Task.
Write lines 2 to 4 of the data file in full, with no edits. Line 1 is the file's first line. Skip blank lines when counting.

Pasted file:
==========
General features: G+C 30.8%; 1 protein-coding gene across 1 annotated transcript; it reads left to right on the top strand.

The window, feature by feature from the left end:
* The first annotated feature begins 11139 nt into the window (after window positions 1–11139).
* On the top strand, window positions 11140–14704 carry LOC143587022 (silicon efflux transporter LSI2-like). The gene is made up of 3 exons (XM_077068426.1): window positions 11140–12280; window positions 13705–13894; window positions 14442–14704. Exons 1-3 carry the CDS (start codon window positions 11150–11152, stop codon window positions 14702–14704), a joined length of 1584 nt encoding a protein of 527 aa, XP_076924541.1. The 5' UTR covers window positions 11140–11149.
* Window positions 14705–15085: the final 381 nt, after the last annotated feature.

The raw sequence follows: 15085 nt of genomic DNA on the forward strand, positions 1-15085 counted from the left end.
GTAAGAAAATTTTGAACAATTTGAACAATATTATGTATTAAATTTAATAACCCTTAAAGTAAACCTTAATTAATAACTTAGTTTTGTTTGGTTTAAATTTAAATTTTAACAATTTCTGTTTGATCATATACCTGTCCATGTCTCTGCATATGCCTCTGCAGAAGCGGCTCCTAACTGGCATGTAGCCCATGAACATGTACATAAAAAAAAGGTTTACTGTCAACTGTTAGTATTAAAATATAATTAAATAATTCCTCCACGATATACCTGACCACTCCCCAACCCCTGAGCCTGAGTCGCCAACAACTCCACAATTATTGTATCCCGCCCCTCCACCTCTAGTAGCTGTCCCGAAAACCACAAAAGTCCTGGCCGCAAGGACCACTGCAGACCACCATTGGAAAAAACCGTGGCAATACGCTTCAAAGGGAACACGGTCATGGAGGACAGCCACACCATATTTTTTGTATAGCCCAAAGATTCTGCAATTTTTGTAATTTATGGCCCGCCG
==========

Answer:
The window, feature by feature from the left end:
* The first annotated feature begins 11139 nt into the window (after window positions 1–11139).
* On the top strand, window positions 11140–14704 carry LOC143587022 (silicon efflux transporter LSI2-like). The gene is made up of 3 exons (XM_077068426.1): window positions 11140–12280; window positions 13705–13894; window positions 14442–14704. Exons 1-3 carry the CDS (start codon window positions 11150–11152, stop codon window positions 14702–14704), a joined length of 1584 nt encoding a protein of 527 aa, XP_076924541.1. The 5' UTR covers window positions 11140–11149.